If you're lucky enough to have a job in this economy, chances are that you dislike it.
Just 45% of employees are happy in their positions, the lowest level in 22 years, according to a survey released Tuesday by the Conference Board. In 1987, when the New York nonprofit group first began collecting the data, more than 61% said they were satisfied.
The recession, and the extra work that many employees who survived layoffs have been saddled with, play a role in the decline -- but not as much as some might think. Job satisfaction has been sliding for years across all age and income brackets, said Lynn Franco, director of the organization's Consumer Research Center.
"Irrespective of boom or bust, the trend has been pretty negative over time," she said. "We've seen a significant erosion, and just about every facet of working life is a factor."
A June report from the Society for Human Resource Management found that the current economy has had no effect on job satisfaction for 58% of employees.
The sense of malaise extends to workers young and old, according to the Conference Board. Employees under age 25 were the least satisfied. Compared with the 55.7% who reported being pleased with their jobs in 1987, just 35.7% of young workers agreed in 2009, the lowest percentage ever recorded in that bracket.
As fresh recruits into the workforce, younger employees might have unrealistic expectations for a fast-paced environment, experts said.
"What happens is that about two weeks after they start, they discover they're working with a bunch of dweebs shooting toward mediocrity and their sights are lowered. And then 18 years go by," said Roxanne Emmerich, whose Minneapolis consultancy focuses on improving workplace environments. "And now, you add on the recession and layoffs and an atrocious workload."
In 1987, most age groups had a satisfaction rate hovering around 60%, with the exception of the 70.8% of workers 65 and older who were happy with their jobs. But in 2009, just 43.4% of those employees were feeling fulfilled in their positions, the same percentage as workers ages 35 to 44.
The survey of 5,000 U.S. households turned up wide-ranging complaints, from wages and vacation policies to the nature of their positions and the quality of their bosses, Franco said.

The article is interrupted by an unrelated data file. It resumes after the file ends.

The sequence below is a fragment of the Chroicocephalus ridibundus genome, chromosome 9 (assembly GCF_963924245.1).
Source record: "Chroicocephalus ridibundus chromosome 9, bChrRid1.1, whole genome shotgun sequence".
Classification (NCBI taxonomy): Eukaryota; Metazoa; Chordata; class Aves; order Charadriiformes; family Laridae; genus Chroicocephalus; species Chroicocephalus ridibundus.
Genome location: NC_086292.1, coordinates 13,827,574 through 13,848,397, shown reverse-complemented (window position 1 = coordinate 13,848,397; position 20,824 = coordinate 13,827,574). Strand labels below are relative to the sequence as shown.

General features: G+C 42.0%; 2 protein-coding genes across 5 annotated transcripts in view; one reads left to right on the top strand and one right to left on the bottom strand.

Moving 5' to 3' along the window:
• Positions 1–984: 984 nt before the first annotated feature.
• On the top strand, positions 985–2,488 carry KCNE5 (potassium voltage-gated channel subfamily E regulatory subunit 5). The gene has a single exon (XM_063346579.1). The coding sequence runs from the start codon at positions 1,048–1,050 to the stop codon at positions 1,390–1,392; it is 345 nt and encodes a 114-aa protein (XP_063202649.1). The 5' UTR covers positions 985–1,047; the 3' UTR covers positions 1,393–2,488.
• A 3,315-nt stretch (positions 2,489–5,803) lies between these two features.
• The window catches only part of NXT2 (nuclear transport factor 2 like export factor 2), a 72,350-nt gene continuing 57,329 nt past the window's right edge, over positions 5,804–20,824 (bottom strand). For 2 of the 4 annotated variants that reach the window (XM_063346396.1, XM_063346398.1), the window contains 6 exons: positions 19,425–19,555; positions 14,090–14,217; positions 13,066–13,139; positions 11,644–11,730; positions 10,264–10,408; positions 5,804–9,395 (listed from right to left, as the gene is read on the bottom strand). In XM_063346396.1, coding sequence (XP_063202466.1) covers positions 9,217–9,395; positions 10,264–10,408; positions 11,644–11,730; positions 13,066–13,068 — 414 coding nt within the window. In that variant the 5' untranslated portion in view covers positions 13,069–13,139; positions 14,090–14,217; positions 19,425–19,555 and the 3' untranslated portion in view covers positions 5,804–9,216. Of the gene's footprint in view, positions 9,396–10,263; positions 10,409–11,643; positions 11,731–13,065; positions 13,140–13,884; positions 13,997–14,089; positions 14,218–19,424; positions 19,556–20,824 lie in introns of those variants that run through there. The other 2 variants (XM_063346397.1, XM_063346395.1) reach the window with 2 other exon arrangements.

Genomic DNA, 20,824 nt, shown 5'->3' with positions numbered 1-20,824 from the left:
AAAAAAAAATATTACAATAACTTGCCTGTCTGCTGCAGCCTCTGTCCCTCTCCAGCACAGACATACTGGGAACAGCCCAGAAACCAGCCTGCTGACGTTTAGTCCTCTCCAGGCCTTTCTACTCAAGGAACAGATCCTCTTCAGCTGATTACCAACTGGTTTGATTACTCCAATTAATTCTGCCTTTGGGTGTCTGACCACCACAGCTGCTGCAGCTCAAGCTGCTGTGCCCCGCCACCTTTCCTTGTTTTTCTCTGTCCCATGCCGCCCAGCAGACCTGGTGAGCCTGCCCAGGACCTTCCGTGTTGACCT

Many employees were also pessimistic about their chances for a long future in their jobs -- more than 1 in 5 see themselves out of their current positions within the year. The number of those who claimed to have job security fell 17.5 percentage points.
Employees' interest in their duties decreased 18.9 percentage points, Franco said. Resentment is growing as employers shift costs from the business onto the workers. Employee behavior and retention could suffer as a result.
"As these levels of dissatisfaction grow, there are negative implications for productivity that can also impact the company's bottom line," she said. "We need to constantly take the pulse of employees, but there's no quick fix."
With the huge amount of upheaval at many workplaces, Franco said, it may be difficult for employers to make the companywide changes necessary to make employees happier.
Indeed, Emmerich said, many workplaces resemble adult day care, with whining and gossip preventing employees from enjoying work.
Other studies have suggested that employers overestimate the satisfaction of their staff. A February report from Salary.com Inc. found that managers assumed that 77% of employees were somewhat satisfied, when the actual figure was 65%. Similarly, 65% of workers said they had looked for new jobs, while employers estimated that 37% of their staff members were job hunting.
To build trust, bosses should aim for good communication with staffers, while keeping them challenged and engaged, experts said.
"Employers have to get better at eliminating the energy vampires that are sucking everyone dry and understand that what makes work fun for people is being highly productive and successful," Emmerich said. "And that's a lost art for a lot of companies -- showing employees how to win."
Times staff writer Walter Hamilton contributed to this report.